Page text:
Over the next couple of years, our infrastructure exposure will include assets which are not just regulated or brownfield. For example, we will be looking more closely at agricultural infrastructure over the next six to 12 months
According to Utreja, the price contracted is “reasonably high compared to wholesale electricity prices today” as these have come down in recent times with a significant uplift in renewables going into grids.
“Our investment has been and continues to be profitable,” he says. “We are comfortable with single, high digit annual yields over the long term from these windfarms.
“The cost of capital is lower today, and this contracted yield is worth a lot more compared to when it was contracted 5-10 years ago (when interest rates were high).”
Overall returns from infrastructure investment with EIT have been good, he says. In the year to date, the return was approximately 8 per cent. In addition, IOOF’s co-investment with EIT showed a low double-digit return.
By comparison, returns from assets exposed to the economic cycle are lower due to the impacts of COVID-19. Utreja points to returns from another Diversified Infrastructure Fund.
“Lower, but still positive and close to 6 per cent last year,” he says.
The fund owns an airport in its portfolio and this has been hit by COVID-19 lockdowns.
IOOF also has an interest in Tasmanian Gas Pipeline, a 734 kilometre subsea and onshore natural gas pipeline system that transports gas from Victoria across Bass Strait to Tasmania. Palisade Investment Partners owns this asset in its funds.
Utreja says IOOF’s Chief Investment Officer Dan Farmer is waiting to sign off on another co-investment. “One of our fund managers has put in a bid, and we are happy to co-invest alongside the fund in this asset,” he says.
He declines to go into detail, except to say that the investment is a little more exposed to the wider economy.
“Over the next couple of years, our infrastructure exposure will include assets which are not just regulated or brownfield. For example, we will be looking more closely at agricultural infrastructure over the next six to 12 months.
“We want to increase infrastructure in our investment mix. But that exposure will not necessarily come from putting more money into unit trusts. We will do more co-investments.
“Co-investment gives us two things: control over the types of assets we want, and a more cost-efficient fee structure. Co-investments are generally done at a much cheaper price point, compared to putting money into a unit trust, and asset governance is generally provided by the manager,” he says
“Some managers will offer you co-invest opportunities alongside their funds. For every dollar you put into the fund, you are given opportunity to invest another dollar of co-capital.
“Some managers will offer co-investment at a lower price point compared to what the unit trust structure will charge. So there are different ways to access co-investments.”
Increasing Infra Exposure
IOOF is in discussion with a number of managers to access more infrastructure investment, both in Australia and overseas.
It will look first to developed markets in OECD countries, with a focus on core and core-plus assets. Utreja expects the momentum to pick up from the third quarter of this year.
He accepts the need to move up the risk curve in exchange for higher returns, which is one reason, he says, that growth infrastructure may also fit into his portfolio but is likely to be classified as growth exposure.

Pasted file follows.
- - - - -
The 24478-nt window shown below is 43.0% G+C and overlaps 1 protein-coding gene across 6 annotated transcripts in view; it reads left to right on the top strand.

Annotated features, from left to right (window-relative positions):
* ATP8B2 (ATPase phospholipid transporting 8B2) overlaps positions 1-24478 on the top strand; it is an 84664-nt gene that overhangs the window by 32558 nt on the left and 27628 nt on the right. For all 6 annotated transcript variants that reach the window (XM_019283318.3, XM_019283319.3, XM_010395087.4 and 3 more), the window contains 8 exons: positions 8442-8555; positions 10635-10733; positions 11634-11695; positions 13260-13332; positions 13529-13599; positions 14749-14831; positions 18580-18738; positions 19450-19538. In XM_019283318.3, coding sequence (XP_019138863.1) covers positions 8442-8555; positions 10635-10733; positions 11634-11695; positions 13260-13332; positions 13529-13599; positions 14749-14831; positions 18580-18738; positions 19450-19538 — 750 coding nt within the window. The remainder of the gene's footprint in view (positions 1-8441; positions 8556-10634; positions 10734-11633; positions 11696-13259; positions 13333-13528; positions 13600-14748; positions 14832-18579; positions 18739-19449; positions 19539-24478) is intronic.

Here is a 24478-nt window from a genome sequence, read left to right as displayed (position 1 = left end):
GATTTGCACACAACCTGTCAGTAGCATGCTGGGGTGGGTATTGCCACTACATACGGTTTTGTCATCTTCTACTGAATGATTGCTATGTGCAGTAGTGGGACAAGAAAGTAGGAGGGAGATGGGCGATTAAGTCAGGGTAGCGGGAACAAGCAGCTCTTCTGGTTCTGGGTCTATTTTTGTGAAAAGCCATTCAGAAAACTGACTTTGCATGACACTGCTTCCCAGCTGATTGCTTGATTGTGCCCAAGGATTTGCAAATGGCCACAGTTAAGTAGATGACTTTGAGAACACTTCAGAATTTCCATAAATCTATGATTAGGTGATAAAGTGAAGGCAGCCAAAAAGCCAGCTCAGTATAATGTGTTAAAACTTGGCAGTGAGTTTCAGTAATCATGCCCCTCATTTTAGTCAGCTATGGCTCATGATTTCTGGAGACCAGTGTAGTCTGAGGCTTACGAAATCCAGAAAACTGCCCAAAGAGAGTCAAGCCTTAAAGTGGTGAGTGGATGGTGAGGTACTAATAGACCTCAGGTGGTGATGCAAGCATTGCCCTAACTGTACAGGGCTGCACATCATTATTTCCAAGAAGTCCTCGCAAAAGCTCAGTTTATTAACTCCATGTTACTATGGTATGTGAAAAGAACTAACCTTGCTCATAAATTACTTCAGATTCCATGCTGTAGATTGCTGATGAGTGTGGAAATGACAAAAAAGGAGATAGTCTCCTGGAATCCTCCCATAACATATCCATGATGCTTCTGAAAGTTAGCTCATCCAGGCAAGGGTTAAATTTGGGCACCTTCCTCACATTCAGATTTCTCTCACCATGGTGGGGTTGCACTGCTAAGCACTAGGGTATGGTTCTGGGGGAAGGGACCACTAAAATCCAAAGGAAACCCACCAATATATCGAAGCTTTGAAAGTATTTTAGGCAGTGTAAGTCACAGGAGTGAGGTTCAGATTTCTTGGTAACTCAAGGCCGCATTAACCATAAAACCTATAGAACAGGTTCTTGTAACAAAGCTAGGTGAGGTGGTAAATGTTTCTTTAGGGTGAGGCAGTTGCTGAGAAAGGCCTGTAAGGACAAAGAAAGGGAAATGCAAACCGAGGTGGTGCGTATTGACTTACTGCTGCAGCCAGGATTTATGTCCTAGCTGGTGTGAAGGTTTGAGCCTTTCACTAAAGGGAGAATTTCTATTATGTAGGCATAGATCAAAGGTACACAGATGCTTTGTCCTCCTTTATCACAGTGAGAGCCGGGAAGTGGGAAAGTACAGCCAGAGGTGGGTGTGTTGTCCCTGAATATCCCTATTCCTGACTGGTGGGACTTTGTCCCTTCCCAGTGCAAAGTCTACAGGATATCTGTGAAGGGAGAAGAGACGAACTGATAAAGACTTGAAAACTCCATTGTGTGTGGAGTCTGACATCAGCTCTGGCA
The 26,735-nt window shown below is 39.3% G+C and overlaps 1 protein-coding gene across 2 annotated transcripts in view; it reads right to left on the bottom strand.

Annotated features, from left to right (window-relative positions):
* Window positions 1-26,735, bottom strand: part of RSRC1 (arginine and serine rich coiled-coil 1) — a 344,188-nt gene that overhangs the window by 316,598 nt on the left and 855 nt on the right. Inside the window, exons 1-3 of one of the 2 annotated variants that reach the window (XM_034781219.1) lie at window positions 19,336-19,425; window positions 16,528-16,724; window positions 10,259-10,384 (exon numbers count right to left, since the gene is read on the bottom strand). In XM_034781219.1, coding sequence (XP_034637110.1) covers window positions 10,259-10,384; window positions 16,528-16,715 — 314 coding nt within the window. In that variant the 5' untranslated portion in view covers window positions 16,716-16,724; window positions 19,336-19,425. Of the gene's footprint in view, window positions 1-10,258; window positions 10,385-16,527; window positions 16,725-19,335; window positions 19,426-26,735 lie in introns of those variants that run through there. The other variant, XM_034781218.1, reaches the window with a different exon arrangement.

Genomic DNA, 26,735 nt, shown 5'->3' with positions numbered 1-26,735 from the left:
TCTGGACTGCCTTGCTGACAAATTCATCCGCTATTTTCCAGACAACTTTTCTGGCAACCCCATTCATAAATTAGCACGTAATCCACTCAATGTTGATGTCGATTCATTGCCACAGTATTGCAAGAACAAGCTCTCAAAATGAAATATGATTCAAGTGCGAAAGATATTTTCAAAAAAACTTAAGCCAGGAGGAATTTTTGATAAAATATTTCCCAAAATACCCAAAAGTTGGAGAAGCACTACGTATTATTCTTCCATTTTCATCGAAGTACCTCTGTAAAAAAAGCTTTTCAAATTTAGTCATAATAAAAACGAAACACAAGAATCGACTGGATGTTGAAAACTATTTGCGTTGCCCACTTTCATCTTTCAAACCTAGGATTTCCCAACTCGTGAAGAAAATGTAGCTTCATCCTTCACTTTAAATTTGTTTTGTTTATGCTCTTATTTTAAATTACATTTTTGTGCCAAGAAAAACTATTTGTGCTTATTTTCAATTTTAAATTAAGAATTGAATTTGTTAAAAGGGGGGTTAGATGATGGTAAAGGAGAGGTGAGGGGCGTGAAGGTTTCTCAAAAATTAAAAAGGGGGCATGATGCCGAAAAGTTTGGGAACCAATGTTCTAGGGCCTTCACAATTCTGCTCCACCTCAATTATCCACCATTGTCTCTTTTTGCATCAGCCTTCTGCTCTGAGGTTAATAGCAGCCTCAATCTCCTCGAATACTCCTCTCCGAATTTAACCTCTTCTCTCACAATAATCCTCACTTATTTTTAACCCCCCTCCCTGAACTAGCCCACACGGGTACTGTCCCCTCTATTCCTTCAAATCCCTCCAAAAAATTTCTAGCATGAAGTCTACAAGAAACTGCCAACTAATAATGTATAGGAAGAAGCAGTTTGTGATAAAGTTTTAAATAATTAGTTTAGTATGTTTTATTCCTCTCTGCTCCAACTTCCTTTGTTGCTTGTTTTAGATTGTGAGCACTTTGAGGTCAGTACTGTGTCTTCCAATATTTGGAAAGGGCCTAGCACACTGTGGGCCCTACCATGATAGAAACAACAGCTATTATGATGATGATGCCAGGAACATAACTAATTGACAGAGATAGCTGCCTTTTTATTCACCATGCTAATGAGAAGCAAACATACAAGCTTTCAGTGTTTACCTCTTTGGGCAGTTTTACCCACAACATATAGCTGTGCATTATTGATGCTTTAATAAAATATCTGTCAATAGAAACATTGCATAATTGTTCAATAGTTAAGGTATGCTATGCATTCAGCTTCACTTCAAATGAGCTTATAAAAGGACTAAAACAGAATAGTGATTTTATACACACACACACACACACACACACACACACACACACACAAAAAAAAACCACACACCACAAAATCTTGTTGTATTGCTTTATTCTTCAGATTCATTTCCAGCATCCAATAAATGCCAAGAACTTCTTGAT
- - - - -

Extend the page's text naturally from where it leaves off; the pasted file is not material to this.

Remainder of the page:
“We would like broad exposure across regulated utilities, monopolistic assets, renewables and essential services, as well as toll roads and ports.
“One criteria in core assets is cashflow certainty. We look for assets with characteristics that offer low volatility, and this is why we like regulated utilities which offer (cashflow) protection,” Utreja says.
IOOF also has equity in the South Australia’s Flinders Port through ICG EIT.
Utreja notes: “Flinders Port has held up relatively well in the past year. Of course, there has been impact on the trade, but overall the asset has continued to deliver returns albeit against a conservative budget estimate during the year.”
IOOF is also looking to various types of debt opportunities as part of its exposure to alternatives. In the last three months, the fund has committed more than $700 million to build its debt portfolio from scratch for OnePath’s MySuper option.
“We will invest in corporate debt, US multifamily debt, Australian private and real estate debt, as well as US collateralised loan obligations (CLOs),” he says.
“We also like debt as an asset class because we can choose where we sit in the capital stack and can classify it as growth or defensive accordingly. In the alternatives growth portfolio, we look for strategies with net internal rates of return of at least 10 to 12 per cent.
“For example, we can buy a building or provide funding for construction of that building. If a manager has good loan origination and capital market execution skills, these loans can generate similar or higher rates of return with generally lower risks because, if something goes wrong, the asset can be sold to recoup part of the investment.
“Generally, assets are funded at 65 – 70 per cent loan-to-value.”
Utreja says some of IOOF’s real estate debt exposures are generating a higher return than comparable real estate equity exposures because of what he terms the ‘complexity premium’ – something IOOF is exploiting by working with a couple of US real estate debt managers.
[i3] Insights is the official educational bulletin of the Investment Innovation Institute [i3]. It covers major trends and innovations in institutional investing, providing independent and thought-provoking content about pension funds, insurance companies and sovereign wealth funds across the globe.